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What Decor to Leave at a Gravesite

The area where a loved one is buried can become an important gathering place for families. This dedicated space allows us to remember those who are no longer with us, and there is often a desire to personalize the gravesite. Choosing to decorate a headstone is both personal and cultural. Many people leave flowers or trinkets because it makes their loved one feel closer, while others are compelled by traditions spanning generations. Because there are many who want to leave items in cemeteries, there is an etiquette involved, and even specific cemetery rules to follow. Here is a general guide to acceptable grave decor.

Acceptable Things to Leave

Without flowers and decor, a cemetery could have a bleak feel, but that is never the hope. Gravesites should be spaces for love and remembrance, and the joy of a few fresh flowers helps to create that mood. This is why many cemetery managers encourage friends and family to leave tokens behind. There are, however, some things that are preferred over others.

Placing flowers near or on a headstone is a tradition that begins at the burial. You could hardly walk through a cemetery without finding bouquets and arrangements all around. Flowers are almost always welcome, but there are sometimes restrictions to be aware of. For example, fresh flowers are a preferred choice because they are biodegradable and cause no harm to animal or plant life. Artificial flowers, on the other hand, are not always welcome due to environmental damage. Floral arrangements can include simple bouquets, holiday decorations, and grave blankets. Visit the cemetery’s website or give them a call to ensure you follow any rules they may have.

Coins and stones are two other widely acceptable headstone memorials. Leaving coins is traditional in many cultures, often with different denominations representing certain things. In the United States, coins are commonly left on the markers of military members. Pennies represent knowing the deceased; nickels symbolize that you attended boot camp with them; dimes speak to serving with that person, and a quarter means you were with the person when they passed away. In many Latin American cultures, coins are left in place of flowers. This is due to the sometimes prohibitive cost of flowers. Stones are another small token that can be left on a headstone. In keeping with Jewish traditions, stones are believed to protect a grave from evil spirits and are a natural element that is almost always allowed. Be sure to leave these items on top of the marker in a visible area so they aren’t lost or run over by groundskeeping equipment.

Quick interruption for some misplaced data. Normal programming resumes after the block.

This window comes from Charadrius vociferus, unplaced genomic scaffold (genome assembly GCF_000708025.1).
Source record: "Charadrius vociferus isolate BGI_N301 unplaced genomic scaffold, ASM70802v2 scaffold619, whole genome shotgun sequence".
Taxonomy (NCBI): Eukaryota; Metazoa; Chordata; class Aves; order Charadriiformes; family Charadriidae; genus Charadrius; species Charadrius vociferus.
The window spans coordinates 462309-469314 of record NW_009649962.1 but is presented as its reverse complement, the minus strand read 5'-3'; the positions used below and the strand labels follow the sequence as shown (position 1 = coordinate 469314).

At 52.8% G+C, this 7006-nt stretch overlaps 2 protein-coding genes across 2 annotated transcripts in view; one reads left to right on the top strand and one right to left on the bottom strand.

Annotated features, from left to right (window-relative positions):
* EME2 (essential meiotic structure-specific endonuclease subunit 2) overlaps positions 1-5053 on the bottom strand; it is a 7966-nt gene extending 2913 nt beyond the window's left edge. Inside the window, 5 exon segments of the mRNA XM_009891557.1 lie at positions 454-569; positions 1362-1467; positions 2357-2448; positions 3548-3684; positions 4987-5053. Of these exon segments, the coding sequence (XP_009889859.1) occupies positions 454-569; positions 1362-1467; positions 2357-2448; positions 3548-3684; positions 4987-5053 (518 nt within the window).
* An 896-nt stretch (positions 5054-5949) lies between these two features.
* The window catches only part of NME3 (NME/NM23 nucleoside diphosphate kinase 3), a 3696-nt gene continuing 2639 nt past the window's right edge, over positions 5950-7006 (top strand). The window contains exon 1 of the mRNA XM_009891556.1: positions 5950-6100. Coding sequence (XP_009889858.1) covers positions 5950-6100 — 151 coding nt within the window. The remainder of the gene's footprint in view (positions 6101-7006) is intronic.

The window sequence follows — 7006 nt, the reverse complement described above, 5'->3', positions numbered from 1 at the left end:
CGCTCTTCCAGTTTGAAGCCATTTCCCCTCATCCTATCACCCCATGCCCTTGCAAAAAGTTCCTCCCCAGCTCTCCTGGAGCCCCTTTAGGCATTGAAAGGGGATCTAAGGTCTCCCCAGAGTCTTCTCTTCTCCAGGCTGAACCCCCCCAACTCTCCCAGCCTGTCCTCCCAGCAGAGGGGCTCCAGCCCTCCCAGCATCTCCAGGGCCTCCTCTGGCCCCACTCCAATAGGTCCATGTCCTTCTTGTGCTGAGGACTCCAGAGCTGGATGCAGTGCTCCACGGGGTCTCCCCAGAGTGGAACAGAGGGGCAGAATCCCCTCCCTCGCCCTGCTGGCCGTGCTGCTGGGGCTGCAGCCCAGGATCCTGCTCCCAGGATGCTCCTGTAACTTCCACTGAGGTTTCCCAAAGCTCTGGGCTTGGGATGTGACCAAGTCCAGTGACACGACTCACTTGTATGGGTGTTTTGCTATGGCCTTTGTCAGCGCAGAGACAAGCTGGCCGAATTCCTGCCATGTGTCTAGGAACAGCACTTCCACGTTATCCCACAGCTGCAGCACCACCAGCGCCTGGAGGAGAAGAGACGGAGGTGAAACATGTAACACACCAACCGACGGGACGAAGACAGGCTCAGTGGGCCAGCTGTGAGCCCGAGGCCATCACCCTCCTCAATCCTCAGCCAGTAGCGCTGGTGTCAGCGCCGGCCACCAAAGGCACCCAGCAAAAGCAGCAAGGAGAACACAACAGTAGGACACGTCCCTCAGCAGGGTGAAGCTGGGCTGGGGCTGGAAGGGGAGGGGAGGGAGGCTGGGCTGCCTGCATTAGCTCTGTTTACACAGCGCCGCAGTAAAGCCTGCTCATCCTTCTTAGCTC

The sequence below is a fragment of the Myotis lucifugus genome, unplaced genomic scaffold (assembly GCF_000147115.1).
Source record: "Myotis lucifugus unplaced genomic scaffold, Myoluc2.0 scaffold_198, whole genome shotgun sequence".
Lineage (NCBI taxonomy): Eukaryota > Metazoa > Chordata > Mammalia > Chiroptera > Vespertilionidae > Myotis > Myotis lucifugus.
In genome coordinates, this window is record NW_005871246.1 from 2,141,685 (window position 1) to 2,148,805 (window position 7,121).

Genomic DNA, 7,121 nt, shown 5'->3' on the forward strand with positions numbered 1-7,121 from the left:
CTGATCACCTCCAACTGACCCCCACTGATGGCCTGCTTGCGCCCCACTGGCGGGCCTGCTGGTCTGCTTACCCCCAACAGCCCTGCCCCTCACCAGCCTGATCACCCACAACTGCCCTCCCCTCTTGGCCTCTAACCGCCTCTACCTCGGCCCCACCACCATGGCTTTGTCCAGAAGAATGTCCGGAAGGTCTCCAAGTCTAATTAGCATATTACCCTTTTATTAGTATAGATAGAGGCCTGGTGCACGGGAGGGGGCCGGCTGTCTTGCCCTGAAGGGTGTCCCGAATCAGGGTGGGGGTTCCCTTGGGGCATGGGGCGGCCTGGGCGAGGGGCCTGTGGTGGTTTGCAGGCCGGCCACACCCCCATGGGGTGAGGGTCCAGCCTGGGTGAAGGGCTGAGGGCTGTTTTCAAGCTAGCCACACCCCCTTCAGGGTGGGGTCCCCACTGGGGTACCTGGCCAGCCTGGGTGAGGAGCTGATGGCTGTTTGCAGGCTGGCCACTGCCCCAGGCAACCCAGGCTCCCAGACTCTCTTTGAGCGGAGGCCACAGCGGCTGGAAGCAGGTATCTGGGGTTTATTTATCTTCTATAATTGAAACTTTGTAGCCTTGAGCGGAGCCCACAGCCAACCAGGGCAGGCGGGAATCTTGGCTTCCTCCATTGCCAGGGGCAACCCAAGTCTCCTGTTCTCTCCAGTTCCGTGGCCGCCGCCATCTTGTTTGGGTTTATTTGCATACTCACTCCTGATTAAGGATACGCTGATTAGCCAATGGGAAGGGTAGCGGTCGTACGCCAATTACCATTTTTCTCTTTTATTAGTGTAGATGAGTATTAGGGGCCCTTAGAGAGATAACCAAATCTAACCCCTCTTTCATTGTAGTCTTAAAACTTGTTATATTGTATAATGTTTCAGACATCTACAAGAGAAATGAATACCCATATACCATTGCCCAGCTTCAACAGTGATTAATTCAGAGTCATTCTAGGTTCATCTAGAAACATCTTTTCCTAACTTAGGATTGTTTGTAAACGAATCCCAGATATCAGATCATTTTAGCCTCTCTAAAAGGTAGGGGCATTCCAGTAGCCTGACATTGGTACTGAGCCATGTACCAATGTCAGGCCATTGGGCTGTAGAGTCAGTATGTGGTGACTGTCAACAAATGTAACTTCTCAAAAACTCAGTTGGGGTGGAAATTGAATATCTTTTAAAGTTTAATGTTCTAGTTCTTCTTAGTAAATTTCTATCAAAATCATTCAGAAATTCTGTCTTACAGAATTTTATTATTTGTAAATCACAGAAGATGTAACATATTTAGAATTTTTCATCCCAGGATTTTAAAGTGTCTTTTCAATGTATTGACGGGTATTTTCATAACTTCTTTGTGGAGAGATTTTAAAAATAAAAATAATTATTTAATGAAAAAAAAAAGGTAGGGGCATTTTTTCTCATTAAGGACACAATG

Things You Shouldn’t Leave

Grieving is certainly a personal experience, and many mourners want to leave significant items at the gravesite as a memorial to their loved one. Unfortunately, certain things can cause issues for groundskeepers or the local wildlife and environment. Many cemeteries have rules prohibiting these items, but it’s also best to be aware of the unspoken rules of grave etiquette before making any decorative purchases.

Always be hesitant about anything that isn’t biodegradable or easily removed. A popular choice is to leave stuffed animals near the headstone, but this is often discouraged by cemetery staff. Stuffed animals quickly succumb to the weather and look unkempt. While some cemeteries do still allow them, they may require the toys be removed quickly. Other things to avoid include anything made out of plastic like unattached vases and fencing. These items can break and damage lawn-mowing equipment; they could even be carried off and eaten by animals. Large flags are also discouraged because they can become dangerous when pulled out of the ground, but also because they could be a distraction to other mourners. It is important to consider the shared space when choosing particularly showy decorations. If an item could agitate other mourners, consider leaving it at home. 

It is certainly important to know the standards and be considerate of others when leaving headstone decor, but all of this is trumped by cemetery rules. Consider these rules when choosing where to bury your loved one. If you have the ability and desire to decorate regularly, look for a cemetery with more relaxed guidelines. If you prefer a cemetery that looks more uniform and neat, find somewhere whose rules align with that desire. Most cemeteries will be happy to provide this information via their website or by phone. In the end, whatever you choose to leave at your loved one’s memorial, be considerate of the rules and others. Groundskeepers, local wildlife, and other mourners will be grateful for your kindness.